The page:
Among the AD/DA products that I personally own, first up is the (AF12) Echo AudioFire 12.  I have the original ones with the upward-pointing firewire ports. That means the CS4272’s are installed.  For perspective, note the list of a few other products that use the same CS4272 A/D converters:

  • Focusrite Liquid Saffire 56

  • Focusrite Scarlett 6i6

  • Apogee Ensemble

  • Digidesign Eleven Rack

The later Echo AF12 versions had the AKM AK4620B converters, the same as the Pre8.  This product never got enough market share because it arrived before ‘bypassing the preamps’ became an imperative among the home studio crowd. During its heyday, the AF12 had to compete with products that sported integrated preamps, and therefore those high-function products seemed to be a better value. Only MOTU had famously kept (during that time) to the purist formula of a line-level-only product with the 1224, 24IO, and 2408, all of which I’ve owned at one time or another. 


I did find 2009-vintage complaints on Gearslutz that one cannot bypass the preamps on the Pre8. Although multiple posters wisely pointed out that the AF12 exists for those who want the bypass, the arc of the discussion proved once again that if people don’t want to like something, they’ll make up a reason, and doggedly stick to it.  My favorite observation in that thread was a comment about people who’ll spend $600 for a product, and then complain that it doesn’t come with a yacht and a maid. 


Here’s the AF12 graph in [Figure-8]. Nothing to see here folks, just acknowledge that the noise floor is not quite as low as the X32’s, but there is no evidence of a signal hygiene problem.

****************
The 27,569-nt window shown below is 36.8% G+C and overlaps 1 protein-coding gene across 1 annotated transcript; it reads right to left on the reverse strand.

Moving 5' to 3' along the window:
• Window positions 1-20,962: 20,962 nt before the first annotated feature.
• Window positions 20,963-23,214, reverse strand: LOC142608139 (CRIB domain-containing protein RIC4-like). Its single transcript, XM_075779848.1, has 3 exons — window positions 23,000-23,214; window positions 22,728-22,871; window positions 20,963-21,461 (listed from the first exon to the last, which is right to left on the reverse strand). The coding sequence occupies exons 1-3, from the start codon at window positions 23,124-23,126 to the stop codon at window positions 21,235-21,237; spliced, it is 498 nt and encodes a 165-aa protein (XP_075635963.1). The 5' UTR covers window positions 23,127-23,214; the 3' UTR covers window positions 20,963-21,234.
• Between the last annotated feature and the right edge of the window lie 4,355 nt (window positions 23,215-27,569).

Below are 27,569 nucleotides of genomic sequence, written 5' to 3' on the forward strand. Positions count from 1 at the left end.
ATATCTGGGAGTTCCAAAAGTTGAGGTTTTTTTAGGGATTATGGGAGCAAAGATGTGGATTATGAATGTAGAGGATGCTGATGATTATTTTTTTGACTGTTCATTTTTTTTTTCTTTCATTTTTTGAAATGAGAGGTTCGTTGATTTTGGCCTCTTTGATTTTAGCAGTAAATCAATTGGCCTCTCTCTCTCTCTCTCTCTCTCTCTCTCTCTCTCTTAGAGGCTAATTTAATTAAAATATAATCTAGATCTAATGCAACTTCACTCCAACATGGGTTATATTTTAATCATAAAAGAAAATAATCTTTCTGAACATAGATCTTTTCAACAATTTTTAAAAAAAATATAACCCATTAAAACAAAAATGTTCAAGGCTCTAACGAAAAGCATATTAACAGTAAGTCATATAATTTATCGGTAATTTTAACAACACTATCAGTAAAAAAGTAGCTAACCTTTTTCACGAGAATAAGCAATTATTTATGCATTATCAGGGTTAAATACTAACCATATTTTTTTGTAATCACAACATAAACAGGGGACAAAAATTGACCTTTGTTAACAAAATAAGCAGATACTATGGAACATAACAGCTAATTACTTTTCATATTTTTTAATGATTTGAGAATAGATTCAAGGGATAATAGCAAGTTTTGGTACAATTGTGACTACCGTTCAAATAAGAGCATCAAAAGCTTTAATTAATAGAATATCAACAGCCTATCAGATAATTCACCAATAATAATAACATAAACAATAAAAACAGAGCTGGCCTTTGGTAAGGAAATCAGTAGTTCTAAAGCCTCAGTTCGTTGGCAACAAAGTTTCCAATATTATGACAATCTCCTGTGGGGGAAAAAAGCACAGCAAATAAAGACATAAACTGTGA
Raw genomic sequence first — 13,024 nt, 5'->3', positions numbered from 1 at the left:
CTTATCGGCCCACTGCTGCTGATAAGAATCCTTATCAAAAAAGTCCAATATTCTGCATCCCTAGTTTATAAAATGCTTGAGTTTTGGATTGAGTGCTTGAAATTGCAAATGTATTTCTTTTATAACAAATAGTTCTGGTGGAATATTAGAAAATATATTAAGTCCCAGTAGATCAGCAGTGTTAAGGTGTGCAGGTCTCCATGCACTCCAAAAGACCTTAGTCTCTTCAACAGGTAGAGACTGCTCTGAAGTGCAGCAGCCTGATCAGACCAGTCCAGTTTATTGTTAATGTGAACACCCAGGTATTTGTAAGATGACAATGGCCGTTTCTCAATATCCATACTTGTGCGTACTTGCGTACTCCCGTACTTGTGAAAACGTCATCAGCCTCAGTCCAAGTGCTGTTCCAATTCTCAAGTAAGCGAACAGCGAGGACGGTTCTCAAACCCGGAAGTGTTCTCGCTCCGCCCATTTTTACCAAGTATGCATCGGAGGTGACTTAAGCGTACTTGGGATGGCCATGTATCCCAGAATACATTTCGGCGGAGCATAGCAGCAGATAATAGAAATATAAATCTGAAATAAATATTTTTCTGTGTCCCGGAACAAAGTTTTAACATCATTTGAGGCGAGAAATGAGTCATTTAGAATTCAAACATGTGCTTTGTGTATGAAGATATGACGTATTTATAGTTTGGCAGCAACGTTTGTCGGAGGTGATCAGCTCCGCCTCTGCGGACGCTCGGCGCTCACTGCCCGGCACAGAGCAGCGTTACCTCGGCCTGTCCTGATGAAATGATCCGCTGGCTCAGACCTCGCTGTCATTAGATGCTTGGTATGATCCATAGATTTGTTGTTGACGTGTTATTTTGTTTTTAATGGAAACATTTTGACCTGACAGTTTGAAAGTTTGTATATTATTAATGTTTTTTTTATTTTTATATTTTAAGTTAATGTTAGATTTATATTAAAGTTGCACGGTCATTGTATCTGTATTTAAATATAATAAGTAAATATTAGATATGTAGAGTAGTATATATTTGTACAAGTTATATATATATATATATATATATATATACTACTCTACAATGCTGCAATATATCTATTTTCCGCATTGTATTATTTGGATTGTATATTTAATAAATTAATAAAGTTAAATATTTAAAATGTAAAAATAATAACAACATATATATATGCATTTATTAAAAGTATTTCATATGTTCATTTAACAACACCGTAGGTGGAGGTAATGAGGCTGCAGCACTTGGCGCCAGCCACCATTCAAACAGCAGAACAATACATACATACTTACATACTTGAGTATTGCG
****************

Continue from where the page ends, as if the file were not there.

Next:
Next, comparing two devices that have 114 dB Cirrus Logic converters, but experiencing them through preamps, just as we are with the X32. In the Mackie BlackJack [Figure-10], the Onyx preamps are set for 0 gain, and in the Echo Pre8 [Figure-9], the on-board THAT Corporation 1510 preamps at 0 gain are in the signal path as well.









The graphs for these devices again undergird my assertion that the big deal about preamp bypass is a purist notion masquerading as engineering insight. Furthermore, preamps that are straight wire with gain get maligned as being sterile if they’re not liked, or transparent if they are liked.  Preamps with intentional levels of transformer-based hysteresis distortion and 2nd harmonic tube distortion will get criticized as 'wooly' if they’re not liked, or having ‘mojo’  and being 'thick' if they are liked. I’ll save the rest of the rant for the upcoming preamp article. 

A medium-sized version of [Figure-6] is here for your convenience.

- Ted Gary of TedLand

June 2, 2016

Additional information on CS4272 converters added April 5, 2017








bottom of page